The Unsinkable Nazi Past

2012. július 23. 13:49
Scott Johnson
IHT Rendezvous
From the bottom of the Atlantic Ocean to a French library’s dusty archives, remnants of Nazi Germany seem to be cropping up everywhere this week.

"The Simon Wiesenthal Center, which has been hunting Nazi-era war criminals for 60 years, said Mr. Csatary was a police officer in the Hungarian town of Kosice, which was also the site of the first Jewish ghetto in Hungary, established in 1944 after the German occupation. Mr. Csatary has been on the run before. After the war, he decamped to Canada for several decades. When he was discovered, and his citizenship revoked, he disappeared again. According to the BBC , Efraim Zuroff, the Wiesenthal Center’s chief Nazi-hunter, urged the Hungarian authorities to prosecute Mr. Csatary, saying, 'The passage of time in no way diminishes his guilt and old age should not afford protection for Holocaust perpetrators.'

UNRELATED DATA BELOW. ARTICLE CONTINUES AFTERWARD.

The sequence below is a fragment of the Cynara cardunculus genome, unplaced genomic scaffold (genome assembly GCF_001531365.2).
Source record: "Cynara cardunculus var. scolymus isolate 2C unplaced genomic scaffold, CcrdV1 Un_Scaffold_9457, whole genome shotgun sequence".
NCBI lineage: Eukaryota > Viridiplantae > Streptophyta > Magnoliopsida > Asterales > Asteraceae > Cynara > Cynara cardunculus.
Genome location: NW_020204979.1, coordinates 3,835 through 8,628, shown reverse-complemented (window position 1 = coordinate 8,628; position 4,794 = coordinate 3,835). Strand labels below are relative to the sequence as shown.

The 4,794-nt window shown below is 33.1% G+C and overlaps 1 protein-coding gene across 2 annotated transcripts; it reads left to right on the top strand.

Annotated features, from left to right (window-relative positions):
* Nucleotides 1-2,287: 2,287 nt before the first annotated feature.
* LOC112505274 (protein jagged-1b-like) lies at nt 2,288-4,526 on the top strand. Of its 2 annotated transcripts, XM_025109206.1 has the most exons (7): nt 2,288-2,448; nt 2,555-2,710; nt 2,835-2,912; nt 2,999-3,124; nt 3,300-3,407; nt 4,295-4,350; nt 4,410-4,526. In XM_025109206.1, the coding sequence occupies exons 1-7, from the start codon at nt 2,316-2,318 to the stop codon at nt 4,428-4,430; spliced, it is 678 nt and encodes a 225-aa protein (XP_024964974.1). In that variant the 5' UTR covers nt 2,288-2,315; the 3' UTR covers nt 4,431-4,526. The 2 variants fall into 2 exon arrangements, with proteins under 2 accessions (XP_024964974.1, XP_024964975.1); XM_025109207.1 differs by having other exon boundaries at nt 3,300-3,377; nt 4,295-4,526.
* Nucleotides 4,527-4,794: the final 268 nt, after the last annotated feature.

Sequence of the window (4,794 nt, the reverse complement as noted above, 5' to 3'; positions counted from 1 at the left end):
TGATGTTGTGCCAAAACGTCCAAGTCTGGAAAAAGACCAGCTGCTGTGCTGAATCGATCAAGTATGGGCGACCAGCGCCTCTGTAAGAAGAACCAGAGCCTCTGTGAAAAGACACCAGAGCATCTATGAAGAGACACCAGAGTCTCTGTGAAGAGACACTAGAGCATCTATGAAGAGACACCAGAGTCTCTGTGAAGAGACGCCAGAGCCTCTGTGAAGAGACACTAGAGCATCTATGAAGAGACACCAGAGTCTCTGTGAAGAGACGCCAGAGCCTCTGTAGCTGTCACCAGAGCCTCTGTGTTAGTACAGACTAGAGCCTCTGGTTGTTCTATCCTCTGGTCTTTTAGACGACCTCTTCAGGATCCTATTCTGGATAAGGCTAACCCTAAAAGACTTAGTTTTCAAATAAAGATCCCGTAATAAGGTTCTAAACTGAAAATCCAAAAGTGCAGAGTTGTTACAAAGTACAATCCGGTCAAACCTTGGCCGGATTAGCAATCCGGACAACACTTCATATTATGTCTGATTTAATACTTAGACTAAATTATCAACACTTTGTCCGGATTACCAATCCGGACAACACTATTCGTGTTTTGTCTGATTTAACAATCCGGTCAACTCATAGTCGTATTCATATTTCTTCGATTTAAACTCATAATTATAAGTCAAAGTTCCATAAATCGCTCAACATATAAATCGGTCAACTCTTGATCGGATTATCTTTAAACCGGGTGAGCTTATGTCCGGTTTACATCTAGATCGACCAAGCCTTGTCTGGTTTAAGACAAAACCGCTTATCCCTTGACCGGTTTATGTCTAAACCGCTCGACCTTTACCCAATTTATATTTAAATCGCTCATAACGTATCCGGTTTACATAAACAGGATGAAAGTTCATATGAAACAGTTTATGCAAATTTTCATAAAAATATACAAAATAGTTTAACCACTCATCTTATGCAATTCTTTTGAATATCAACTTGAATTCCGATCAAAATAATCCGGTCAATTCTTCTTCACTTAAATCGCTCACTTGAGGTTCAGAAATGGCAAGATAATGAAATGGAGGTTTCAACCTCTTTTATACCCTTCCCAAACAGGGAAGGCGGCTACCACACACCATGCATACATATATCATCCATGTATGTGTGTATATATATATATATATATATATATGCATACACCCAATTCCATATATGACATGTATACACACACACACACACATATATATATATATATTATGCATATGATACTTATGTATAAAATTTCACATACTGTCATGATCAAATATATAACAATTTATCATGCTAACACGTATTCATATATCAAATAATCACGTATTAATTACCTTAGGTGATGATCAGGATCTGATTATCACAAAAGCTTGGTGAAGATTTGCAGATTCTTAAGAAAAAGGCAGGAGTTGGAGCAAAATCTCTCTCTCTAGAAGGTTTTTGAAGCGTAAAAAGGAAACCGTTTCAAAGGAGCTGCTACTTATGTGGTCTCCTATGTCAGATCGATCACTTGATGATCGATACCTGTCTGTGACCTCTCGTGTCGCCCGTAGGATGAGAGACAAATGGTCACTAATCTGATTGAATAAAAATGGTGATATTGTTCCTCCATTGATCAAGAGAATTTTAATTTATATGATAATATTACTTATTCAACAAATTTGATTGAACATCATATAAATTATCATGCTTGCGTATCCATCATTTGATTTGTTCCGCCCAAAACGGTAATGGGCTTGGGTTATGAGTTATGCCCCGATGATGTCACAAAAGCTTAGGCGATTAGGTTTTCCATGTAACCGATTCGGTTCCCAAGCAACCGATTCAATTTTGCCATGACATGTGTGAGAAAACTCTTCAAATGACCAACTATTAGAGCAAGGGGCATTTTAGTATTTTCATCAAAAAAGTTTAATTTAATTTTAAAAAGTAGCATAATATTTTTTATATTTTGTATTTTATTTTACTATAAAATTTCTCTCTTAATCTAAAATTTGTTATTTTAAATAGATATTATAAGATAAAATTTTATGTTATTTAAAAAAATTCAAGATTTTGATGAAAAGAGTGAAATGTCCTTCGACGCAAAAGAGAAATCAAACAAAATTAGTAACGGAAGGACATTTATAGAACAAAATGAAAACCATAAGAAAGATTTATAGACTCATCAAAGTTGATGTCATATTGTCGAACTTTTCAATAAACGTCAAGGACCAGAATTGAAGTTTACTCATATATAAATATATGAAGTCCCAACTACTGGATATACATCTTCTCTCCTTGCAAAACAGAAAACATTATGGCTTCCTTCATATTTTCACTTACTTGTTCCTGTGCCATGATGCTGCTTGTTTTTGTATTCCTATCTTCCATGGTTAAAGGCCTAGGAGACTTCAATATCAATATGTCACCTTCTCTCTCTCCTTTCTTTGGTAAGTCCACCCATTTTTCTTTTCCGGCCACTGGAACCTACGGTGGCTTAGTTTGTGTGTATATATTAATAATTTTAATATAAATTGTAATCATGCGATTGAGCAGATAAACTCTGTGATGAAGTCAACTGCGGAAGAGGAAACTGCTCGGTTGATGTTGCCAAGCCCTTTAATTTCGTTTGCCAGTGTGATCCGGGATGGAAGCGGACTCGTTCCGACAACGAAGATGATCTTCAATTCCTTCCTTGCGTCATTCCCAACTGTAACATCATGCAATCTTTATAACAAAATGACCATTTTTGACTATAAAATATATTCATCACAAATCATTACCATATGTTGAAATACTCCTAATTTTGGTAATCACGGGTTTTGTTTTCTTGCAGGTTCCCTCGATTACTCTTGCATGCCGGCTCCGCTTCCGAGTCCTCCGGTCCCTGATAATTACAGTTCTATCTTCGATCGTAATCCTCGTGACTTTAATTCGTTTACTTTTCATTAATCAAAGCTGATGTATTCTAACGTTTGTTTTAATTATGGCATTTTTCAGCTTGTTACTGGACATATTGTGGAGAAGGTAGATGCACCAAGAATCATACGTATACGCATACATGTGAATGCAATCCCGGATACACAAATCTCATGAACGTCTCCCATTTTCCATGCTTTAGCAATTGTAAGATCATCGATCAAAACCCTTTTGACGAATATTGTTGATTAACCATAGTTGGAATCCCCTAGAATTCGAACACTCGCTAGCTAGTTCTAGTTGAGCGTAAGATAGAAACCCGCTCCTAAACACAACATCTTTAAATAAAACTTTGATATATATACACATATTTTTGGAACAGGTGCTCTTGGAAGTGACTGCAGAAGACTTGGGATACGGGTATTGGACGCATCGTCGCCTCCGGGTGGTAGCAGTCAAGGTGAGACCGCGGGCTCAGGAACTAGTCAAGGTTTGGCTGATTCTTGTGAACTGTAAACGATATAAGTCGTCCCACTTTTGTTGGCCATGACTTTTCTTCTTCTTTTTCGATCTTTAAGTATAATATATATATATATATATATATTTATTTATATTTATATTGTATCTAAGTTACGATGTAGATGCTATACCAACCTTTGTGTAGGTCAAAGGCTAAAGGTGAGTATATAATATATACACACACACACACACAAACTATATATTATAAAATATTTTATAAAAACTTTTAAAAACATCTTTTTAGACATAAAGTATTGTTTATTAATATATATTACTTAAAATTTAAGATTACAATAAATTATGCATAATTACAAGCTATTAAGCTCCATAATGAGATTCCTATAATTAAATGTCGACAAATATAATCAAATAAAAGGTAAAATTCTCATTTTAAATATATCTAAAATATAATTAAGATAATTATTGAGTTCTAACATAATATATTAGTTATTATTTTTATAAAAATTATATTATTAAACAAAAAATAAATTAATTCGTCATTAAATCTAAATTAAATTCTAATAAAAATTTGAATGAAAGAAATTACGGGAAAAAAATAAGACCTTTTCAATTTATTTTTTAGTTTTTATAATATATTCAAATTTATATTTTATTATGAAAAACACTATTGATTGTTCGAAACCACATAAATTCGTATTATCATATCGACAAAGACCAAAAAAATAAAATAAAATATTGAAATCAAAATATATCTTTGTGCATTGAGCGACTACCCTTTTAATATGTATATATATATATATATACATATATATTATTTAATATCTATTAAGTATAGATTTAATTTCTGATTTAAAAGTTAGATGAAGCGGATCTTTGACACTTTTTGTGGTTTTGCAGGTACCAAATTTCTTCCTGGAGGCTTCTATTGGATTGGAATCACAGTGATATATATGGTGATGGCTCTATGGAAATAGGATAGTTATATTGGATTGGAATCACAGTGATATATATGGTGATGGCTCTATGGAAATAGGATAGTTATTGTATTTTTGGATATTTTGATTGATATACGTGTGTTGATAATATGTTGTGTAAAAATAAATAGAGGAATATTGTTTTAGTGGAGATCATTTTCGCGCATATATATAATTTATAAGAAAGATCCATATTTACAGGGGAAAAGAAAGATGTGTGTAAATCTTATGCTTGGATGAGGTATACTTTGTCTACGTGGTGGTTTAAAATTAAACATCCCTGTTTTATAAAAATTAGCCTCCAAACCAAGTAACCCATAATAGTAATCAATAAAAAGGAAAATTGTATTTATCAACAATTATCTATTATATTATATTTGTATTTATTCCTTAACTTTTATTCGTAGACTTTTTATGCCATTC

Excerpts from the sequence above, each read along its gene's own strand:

Others said the resources required to prosecute people like Mr. Csatary would be better spent combating Holocaust deniers. German intelligence chief Heinz Fromm, head of Germany’s Office for the Protection of the Constitution, warned his countrymen this week, in a report detailing the rise of the neo-Nazi movement in Germany, that 'great vigilance was needed' to prevent copycat killings by people trying to emulate the National Socialist Underground, a far right group accused of killing at least 10 immigrants over the course of six years. According to a BBC report, even as the number of self-identified far right extremists has declined in Germany over the last five years, from 14,200 to 7,300, neo-Nazis increased from 4,400 to 6,000 in the same period."

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